I think a lot of it depends on the make-up of your pet population. I always get the standard new kitten shots for my kittens. When they are tiny, and first weaned, they are at risk. I had a multiple cat household and the cats were mostly rescues and God knows what pathogens they had acquired in their previous lives and brought with them to my house. I'm thinking of a few who were feleuk positive. They never succumbed to it but could be carriers. Therefore not only were any cats introduced into the population at risk, but the pathogens they could carry to the house cats was also a factor. This is not so much an issue with owners who do not plan to ever introduce a new cat to the population. But, also consider that you may have to take a cat into the vets to board or stay for treatment and it would also be exposed to other animals. You can't always be sure your cats will never be exposed to another cat.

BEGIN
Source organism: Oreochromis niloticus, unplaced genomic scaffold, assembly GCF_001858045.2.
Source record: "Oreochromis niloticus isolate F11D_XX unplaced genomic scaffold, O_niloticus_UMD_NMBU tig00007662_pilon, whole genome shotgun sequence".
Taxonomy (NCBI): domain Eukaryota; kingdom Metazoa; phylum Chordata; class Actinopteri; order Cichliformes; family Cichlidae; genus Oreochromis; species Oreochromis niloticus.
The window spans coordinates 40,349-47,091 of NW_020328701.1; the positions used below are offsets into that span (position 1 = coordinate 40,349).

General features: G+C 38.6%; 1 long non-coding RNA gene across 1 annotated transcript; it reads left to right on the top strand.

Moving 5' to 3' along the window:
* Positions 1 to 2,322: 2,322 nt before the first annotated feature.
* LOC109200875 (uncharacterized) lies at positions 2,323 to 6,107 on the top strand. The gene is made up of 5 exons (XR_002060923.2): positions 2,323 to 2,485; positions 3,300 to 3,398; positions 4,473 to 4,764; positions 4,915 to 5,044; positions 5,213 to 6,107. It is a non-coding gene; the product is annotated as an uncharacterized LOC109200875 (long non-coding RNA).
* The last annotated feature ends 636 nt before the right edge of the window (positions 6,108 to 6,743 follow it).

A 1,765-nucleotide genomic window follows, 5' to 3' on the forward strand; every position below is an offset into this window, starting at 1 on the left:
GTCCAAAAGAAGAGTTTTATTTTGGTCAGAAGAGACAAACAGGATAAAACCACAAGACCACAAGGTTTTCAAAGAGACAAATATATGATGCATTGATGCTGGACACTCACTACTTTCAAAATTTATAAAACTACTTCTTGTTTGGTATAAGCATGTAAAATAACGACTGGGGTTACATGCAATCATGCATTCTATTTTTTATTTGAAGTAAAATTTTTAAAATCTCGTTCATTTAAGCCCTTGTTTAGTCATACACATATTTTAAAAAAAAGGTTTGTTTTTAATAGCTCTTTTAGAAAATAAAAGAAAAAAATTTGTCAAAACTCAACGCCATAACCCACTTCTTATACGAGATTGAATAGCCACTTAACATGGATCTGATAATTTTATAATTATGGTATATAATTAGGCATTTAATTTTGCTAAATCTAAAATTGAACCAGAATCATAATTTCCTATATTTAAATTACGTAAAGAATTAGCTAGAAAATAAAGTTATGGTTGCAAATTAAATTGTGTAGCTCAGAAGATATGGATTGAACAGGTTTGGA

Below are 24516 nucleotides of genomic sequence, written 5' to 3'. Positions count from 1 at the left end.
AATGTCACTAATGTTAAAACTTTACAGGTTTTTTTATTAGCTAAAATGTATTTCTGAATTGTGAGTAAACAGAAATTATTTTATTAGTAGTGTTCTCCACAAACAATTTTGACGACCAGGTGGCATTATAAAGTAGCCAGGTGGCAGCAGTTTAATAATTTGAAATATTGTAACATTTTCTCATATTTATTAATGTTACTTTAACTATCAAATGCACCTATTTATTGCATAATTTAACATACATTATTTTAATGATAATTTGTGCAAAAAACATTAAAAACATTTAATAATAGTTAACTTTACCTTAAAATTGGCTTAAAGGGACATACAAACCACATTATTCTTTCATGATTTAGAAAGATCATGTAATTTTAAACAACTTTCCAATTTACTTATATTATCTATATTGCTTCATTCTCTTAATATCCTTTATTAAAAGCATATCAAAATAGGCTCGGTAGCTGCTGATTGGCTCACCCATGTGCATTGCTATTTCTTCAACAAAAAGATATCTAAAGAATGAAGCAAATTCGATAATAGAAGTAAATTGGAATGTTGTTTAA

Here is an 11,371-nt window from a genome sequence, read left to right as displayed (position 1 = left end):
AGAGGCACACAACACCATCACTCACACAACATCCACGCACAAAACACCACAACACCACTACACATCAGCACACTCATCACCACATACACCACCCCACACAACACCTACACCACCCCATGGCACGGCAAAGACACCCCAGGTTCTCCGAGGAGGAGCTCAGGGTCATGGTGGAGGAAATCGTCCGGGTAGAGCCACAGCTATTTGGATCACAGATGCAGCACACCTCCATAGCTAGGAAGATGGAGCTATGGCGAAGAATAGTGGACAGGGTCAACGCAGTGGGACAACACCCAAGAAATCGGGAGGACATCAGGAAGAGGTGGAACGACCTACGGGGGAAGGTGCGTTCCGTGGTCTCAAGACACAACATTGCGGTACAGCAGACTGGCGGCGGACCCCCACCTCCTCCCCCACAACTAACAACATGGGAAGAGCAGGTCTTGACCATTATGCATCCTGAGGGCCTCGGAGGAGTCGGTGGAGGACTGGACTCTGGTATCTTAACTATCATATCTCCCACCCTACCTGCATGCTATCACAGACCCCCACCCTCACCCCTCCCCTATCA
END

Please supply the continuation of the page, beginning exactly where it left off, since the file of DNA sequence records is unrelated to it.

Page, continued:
That said, I also stop vaccinations when they became mature cats, unless there were specific instances when they needed them (like the feleuk)

My inside/outside barn cat needed all the vaccinations including rabies.

    Bookmark   October 23, 2010 at 12:57PM
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rswojo0

@anne marie: I gave her a hug for you. The thing is, though she loves to snuggle on my shoulder she doesn't like hugs and/or kisses. I use them to dissuade her persistent snuggling habit. A hug and some kisses, she is gone.

If our pets were human, vaccines with these severe side effects would not be tolerated and that doesn't even consider the cancer risk.

To all thanks for the comments. Kaya is my first cat and since she found us I have been lurking and reading this forum. I have learned much from what I have read here.

    Bookmark   October 24, 2010 at 12:46PM
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Meghane